The Development of the Canon of the New Testament

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Early Lists of the Books of the New Testament

Catalogue inserted in codex Claromontanus
The Canon of Cyril of Jerusalem
The Cheltenham Canon
The Canon approved by the Synod of Laodicea
The Canon approved by the 'Apostolic Canons'
The Canon of Gregory of Nazianus
The Canon of Amphilochius of Iconium
The Canon approved by the third Synod of Carthage
The Decretum Gelasianum
Catalogue of the Sixty Canonical Books
The Stichometery of Nicephorus

The Cheltenham Canon

This Latin list was discovered by the German classical scholar Theodor Mommsen (published 1886) in a 10th century manuscript (chiefly patristic) belonging to the library of Thomas Phillips at Cheltenham, England. The list probably originated in North Africa soon after the middle of the 4th century.

[An Old Testament list is followed by:]

Likewise the catalogue of the New Testament:
Four Gospels: Matthew, 2700 lines
Mark, 1700 lines
John, 1800 lines
Luke, 3300 lines
All the lines make 10,000 lines
Epistles of Paul, 13 in number
The Acts of the Apostles, 3600 lines
The Apocalypse, 1800 lines
Three Epistles of John, 350 lines
one only
Two Epistles of Peter, 300 lines
one only

Since the index of lines [= stichometry] in the city of Rome is not clearly given, and elsewhere too through avarice for gain they do not preserve it in full, I have gone through the books singly, counting sixteen syllables to the line, and have appended to every book the number of Virgilian hexameters.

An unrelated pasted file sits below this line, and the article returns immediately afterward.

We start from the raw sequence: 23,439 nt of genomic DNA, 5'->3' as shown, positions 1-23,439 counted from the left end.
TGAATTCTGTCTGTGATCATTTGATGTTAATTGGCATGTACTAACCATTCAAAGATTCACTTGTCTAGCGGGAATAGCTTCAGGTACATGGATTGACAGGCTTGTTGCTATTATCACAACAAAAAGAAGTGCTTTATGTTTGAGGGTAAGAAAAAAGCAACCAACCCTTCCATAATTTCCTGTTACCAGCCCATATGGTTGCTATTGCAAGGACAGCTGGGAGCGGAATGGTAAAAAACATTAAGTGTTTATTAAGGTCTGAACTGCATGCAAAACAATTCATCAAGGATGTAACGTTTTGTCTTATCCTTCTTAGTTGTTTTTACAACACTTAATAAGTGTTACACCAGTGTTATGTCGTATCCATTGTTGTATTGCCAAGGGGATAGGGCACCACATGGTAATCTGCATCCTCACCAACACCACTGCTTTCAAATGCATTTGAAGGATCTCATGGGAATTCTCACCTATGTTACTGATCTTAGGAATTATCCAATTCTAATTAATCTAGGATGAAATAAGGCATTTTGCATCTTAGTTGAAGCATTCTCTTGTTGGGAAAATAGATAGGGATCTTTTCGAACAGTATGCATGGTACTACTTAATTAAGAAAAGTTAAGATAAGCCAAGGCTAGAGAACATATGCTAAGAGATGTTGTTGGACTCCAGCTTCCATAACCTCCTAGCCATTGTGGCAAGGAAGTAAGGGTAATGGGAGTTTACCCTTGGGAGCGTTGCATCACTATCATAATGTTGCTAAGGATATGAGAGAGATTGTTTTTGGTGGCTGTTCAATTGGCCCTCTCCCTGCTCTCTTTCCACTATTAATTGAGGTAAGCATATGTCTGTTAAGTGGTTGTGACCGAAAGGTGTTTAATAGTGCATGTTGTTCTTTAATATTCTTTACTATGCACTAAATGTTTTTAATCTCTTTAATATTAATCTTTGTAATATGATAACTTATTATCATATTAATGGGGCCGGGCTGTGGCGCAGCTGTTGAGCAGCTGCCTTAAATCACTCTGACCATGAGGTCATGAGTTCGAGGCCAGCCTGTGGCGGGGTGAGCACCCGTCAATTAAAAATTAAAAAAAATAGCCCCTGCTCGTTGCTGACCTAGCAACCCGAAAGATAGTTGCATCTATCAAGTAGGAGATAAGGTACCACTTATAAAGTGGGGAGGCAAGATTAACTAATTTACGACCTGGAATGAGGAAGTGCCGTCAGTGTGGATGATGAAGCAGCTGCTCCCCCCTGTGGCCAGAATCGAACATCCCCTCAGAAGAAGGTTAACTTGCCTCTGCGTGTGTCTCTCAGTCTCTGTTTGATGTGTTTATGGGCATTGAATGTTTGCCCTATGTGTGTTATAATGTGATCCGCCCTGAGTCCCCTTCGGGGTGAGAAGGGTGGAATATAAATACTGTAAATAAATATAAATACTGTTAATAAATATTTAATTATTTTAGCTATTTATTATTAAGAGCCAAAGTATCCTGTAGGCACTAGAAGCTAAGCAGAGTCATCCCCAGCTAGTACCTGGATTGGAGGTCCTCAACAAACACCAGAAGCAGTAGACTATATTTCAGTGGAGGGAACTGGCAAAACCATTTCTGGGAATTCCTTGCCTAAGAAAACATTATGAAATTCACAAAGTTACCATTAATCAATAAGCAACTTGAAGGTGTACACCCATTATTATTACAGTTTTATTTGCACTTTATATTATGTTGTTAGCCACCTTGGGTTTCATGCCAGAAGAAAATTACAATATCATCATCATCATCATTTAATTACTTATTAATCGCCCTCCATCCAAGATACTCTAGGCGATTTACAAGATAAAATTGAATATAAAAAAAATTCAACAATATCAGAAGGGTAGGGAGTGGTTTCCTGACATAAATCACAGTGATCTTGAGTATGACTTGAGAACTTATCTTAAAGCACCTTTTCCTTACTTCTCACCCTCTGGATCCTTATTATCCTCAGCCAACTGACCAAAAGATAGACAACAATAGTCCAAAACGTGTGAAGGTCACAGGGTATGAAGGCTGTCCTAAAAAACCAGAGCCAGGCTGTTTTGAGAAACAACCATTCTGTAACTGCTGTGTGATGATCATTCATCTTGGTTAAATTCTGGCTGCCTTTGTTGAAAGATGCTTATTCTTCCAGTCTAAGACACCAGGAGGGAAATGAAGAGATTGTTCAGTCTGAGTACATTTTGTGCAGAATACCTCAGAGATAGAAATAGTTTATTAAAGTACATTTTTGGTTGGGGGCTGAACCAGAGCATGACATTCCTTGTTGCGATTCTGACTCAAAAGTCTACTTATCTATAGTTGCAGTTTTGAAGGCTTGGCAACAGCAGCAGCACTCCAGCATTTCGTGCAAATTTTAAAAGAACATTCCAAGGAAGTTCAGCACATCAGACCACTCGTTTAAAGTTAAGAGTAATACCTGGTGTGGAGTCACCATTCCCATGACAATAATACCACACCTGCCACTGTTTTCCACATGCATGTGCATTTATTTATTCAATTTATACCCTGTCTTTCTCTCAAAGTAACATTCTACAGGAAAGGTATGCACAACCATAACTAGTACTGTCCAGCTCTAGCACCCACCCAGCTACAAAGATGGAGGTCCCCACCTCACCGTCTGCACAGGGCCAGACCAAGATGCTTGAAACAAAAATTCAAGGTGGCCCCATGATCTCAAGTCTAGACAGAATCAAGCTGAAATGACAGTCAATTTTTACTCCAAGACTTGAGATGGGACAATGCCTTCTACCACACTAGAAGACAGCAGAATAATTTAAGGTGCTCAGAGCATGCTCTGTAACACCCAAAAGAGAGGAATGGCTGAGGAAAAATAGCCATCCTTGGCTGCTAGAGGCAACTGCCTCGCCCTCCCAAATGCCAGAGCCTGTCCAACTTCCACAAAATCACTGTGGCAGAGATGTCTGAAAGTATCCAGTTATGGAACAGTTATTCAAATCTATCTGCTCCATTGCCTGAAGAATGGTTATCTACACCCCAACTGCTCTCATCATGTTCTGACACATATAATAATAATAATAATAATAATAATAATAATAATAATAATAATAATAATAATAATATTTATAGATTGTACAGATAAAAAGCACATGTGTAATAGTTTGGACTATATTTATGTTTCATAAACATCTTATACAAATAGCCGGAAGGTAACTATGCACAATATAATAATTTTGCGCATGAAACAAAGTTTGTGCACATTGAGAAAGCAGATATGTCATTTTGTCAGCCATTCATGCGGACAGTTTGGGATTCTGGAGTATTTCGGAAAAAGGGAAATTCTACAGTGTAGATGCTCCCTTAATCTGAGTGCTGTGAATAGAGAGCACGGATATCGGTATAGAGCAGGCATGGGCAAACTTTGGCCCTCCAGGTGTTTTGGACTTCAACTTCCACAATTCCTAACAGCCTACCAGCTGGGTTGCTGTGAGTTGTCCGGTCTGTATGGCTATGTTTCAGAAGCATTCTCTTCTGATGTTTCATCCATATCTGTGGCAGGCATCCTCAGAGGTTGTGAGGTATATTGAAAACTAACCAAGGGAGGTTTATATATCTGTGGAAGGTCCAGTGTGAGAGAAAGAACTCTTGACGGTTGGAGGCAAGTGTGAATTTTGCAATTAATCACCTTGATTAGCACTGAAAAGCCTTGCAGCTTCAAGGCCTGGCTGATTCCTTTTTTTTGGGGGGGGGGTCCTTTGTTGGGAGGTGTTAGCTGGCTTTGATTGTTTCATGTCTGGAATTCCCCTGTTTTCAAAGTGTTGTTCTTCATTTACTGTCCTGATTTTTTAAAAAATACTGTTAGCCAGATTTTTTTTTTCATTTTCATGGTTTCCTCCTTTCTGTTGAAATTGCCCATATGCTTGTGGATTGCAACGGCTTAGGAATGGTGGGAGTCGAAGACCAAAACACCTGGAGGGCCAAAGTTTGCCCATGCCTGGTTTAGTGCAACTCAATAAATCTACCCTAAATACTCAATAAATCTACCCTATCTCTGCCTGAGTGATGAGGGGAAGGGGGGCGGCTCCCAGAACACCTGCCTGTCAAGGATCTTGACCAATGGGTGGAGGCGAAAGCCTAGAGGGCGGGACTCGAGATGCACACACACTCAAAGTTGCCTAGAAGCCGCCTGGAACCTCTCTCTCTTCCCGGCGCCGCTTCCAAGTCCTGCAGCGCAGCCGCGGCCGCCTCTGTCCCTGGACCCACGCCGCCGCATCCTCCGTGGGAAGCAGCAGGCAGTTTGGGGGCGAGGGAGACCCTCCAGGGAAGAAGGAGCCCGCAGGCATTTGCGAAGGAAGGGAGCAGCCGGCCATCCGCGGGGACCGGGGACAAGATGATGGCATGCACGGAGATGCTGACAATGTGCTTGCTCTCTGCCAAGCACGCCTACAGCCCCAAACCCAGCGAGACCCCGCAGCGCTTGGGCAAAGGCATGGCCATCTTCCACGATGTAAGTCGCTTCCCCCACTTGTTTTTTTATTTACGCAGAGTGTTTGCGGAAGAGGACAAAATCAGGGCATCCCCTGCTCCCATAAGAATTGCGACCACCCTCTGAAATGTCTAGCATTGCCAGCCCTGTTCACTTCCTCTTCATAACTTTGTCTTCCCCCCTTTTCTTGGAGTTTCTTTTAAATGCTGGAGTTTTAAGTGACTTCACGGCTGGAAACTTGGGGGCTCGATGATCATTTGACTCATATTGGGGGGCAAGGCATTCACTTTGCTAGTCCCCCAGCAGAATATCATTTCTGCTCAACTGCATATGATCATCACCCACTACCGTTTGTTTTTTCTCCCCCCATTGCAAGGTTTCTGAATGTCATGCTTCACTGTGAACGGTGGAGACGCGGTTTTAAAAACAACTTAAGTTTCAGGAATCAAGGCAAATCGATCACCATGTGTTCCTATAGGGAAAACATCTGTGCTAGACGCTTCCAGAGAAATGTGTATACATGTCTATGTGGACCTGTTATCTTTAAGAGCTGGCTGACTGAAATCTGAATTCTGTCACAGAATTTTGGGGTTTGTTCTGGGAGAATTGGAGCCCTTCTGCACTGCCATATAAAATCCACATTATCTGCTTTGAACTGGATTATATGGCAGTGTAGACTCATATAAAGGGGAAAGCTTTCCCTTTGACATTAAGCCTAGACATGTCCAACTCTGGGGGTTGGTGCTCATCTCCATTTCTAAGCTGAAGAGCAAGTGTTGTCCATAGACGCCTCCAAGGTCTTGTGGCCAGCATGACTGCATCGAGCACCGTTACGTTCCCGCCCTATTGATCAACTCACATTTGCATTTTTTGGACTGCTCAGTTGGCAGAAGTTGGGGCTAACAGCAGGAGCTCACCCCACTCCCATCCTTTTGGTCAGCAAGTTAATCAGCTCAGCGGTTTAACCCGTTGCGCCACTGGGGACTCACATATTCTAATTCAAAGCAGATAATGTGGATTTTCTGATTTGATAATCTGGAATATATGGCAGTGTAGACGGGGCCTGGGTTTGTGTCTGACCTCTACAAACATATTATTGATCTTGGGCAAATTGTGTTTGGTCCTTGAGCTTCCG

Note the two enigmatic lines containing 'one only' (una sola). What does 'one only' mean? Harnack's suggestion, adopted by Jülicher, is exceedingly improbable - that the first 'one only' refers to the Epistle of James, and the second one to the Epistle of Jude. This would be a most unusual way in which to bring the scriptural character of these books to the attention of the reader.

The words look like the expression of two opinions on the list. The writer appears to have been of reactionary opinions, for he omits Hebrews and Jude as well as James. As to the notation of the Johannine and Petrine Epistles, the explanation is probably as follows. The writer copied the first and third lines from some earlier list, but he himself thought that only I John and I Peter were Scripture, and therefore added in each case 'one only'. Why did he then write 'Three Epistles of John' and 'Two Epistles of Peter'. The reason lay in the number of stichoi lines, binding I, II, and III John together as a unit, and I and II Peter as a unit. Since he could not tell precisely how many stichoi were to be subtracted if he omitted II and III John and II Peter, he was, so to speak, forced to copy the lines preceding 'one only' as units. But by adding the words 'one only' he was able to express his own opinion that the shorter Epistles were not to be reckoned as canonical.

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